Now, in answer to questions about the painting, the Louvre Abu Dhabi simply says that “The Salvator Mundi is [sic] acquired by the Department of Culture and Tourism – Abu Dhabi”. Any further questions are directed to the DCT, which only reiterates its statement of September 2018, saying that the promised September 18 “unveiling” of the Salvator had been delayed, and promising further details. None has been forthcoming. And the picture remains unseen, despite growing speculation about its fate.
The Leonardo question
Perhaps the DCT has listened to Campbell, who drew attention to a startling photograph of the Salvator, its face streaked, paint missing, in the throes of restoration: “450m dollars?!” he wrote. “Hope the buyer understands conservation issues.” Martin Kemp has an answer to that: “It’s damaged, but if we saw lots of great paintings with the inpainting [restoration] removed, we’d be shocked.” He wouldn’t rule out that “some of the repeat patterns in the drapery weren’t by one of the boys [studio helpers]”, but to him it is “uniquely Leonardo in conceptual terms, in the way it looks at the sheer complexity of seeing”.
To Modestini, “if it’s not by Leonardo, who is it by? Certainly not by Luini, certainly not by Boltraffio.” Modestini spoke gently; there was no hint of aggression in her defence of the painting. For her, “no one else has painted that way, with such sophisticated transitions of various tones. If you look at the detail of the upper lip of the Mona Lisa, you can see clearly it is absolutely by the same hand.” She sighed. “It needs to be on public view; it’s very easy to question something, especially when you can’t see it.” She had, she added, worked on Titians and Raphaels, but the Salvator is “something completely out of the ordinary. There’s no question in my mind. But I’m not an art historian.”
Robert Simon took a broader view: “I’ve come to realise that great things and great stories are always the target of nay-sayers. And Leonardo especially brings this out. Added to that is the desire of many to prove that experts are wrong and to show that fools and their money are soon parted.” Well, he would say that, wouldn’t he?
Several major scholars have expressed doubts, including Charles Hope, a former director of the Warburg Institute, Carmen Bambach, an Italian Renaissance art specialist at the Metropolitan Museum of Art, and Frank Zollner, the author of the Leonardo catalogue raisonné. Martin Landrus, of Wolfson College, Oxford, argues that Luini is primarily responsible for the Abu Dhabi Salvator; Bambach opts for Boltraffio. Alessandro Vezzosi, an Italian Leonardo scholar, thinks it too heavily restored and repainted to be attributed to Da Vinci. Another, scornful art historian said mockingly that he saw something of Leonardo “in the wrist”, but did not wish to give his name.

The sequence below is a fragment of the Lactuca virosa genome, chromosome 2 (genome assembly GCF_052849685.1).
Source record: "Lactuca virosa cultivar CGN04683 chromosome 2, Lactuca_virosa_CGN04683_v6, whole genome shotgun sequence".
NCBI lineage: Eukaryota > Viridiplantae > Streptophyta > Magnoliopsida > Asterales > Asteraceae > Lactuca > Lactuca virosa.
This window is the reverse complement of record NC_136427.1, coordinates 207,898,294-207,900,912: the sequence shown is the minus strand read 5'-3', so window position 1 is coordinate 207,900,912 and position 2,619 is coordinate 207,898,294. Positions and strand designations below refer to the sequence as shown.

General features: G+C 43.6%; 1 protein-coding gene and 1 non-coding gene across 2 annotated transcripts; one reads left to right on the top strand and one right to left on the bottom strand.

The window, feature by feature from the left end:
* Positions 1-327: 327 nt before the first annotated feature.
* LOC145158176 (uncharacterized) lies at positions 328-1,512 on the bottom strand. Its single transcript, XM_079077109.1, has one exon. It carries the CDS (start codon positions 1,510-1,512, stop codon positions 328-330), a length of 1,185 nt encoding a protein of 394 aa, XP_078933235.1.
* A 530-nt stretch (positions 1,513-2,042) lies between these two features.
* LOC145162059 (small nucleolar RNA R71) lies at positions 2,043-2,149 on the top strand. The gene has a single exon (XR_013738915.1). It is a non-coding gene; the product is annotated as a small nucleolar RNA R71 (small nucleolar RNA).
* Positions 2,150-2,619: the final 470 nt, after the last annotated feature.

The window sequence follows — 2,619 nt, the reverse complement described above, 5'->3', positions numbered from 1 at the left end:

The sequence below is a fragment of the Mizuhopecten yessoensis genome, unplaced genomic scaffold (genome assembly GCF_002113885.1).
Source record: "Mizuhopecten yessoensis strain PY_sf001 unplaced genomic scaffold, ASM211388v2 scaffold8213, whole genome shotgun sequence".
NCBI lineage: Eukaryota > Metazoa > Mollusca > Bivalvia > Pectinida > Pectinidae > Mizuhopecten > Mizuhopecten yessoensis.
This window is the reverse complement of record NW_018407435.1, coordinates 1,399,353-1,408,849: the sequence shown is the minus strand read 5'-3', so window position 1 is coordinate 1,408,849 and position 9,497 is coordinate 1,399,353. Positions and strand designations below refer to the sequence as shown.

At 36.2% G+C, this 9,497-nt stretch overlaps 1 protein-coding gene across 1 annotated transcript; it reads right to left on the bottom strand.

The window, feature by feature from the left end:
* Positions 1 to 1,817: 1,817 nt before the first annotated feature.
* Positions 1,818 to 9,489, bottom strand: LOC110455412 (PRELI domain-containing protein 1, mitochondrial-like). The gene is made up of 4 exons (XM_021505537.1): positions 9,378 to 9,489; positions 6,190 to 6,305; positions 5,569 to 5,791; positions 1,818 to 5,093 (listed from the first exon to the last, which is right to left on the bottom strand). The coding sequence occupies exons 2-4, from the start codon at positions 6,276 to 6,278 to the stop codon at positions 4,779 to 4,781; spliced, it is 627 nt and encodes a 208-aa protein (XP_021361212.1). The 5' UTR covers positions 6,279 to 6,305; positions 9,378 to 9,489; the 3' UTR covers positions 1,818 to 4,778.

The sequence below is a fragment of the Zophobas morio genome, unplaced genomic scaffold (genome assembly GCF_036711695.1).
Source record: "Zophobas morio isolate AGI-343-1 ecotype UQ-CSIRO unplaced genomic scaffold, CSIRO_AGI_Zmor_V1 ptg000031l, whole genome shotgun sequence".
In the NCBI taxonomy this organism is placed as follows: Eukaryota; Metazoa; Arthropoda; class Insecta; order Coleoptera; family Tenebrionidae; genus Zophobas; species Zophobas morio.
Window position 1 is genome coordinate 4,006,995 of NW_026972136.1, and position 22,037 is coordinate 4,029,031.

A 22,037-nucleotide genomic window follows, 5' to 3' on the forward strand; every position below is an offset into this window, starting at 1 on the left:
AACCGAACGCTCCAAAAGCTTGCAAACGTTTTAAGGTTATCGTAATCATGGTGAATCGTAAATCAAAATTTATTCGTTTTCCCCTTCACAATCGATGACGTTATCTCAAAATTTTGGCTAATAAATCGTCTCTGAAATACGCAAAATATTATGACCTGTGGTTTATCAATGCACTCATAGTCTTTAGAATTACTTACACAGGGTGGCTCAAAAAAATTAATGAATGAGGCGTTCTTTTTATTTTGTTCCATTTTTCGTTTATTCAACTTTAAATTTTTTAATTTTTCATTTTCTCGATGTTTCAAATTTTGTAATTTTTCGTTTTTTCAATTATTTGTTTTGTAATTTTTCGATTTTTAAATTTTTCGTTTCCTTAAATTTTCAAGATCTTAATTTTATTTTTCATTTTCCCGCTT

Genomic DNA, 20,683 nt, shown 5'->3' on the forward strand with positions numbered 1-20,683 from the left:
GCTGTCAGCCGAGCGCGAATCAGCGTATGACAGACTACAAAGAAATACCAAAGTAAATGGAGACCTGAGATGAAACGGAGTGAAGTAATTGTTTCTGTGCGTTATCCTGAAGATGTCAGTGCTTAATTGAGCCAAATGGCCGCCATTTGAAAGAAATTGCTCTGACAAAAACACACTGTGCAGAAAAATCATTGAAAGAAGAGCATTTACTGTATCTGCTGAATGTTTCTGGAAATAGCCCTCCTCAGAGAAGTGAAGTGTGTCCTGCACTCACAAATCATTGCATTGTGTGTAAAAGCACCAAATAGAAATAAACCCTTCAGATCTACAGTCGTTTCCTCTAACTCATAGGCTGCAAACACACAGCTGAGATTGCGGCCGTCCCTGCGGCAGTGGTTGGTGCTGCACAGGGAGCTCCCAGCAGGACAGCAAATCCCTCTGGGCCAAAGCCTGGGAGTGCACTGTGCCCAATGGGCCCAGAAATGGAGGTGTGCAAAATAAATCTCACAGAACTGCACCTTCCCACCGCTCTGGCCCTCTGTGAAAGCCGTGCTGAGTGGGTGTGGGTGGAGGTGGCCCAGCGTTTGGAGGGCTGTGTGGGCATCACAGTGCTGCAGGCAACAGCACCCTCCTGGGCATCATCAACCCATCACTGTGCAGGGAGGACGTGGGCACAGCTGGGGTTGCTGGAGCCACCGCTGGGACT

Jason Farago, art critic of The New York Times, jeered that: “This Jesus, far from saving the world, might struggle to save himself a seat on a crosstown bus.” (Bouvier advised Rybolovlev against buying it, so disturbing was its condition. But as Rybolovlev told me: “With art, you should never buy what you don’t like. But above a certain rather low amount, everything you buy becomes an investment. So you actually need both to like it and for the price to be right. When you make a good deal, you like the object even more.” He had the last laugh.)
Problems have also surfaced with the provenance. Ben Lewis, a visiting fellow of the Warburg whose book, The Last Leonardo, is published in late April, has discovered a CR – the royal stamp of Charles I – on the back of a version of a Salvator in the Pushkin Museum, Moscow, whereas there is no such brand on the Abu Dhabi Salvator. (There are 20 known variants of the Salvator in existence.) Modestini’s line is that “the panel had been planed, presumably in the 19th century, and that would have removed any collectors’ marks”. The ebullient Lewis nonetheless said: “This makes it difficult to know if the [Abu Dhabi] Salvator was ever in the collection of Charles I. It’s possible Charles I had two.” But it’s clear Lewis is doubtful. Indeed, he’s doubtful about the Abu Dhabi painting altogether. “Opinion’s coalescing around the view it’s a high-end studio/workshop production. It was never worth $80m in the first place.”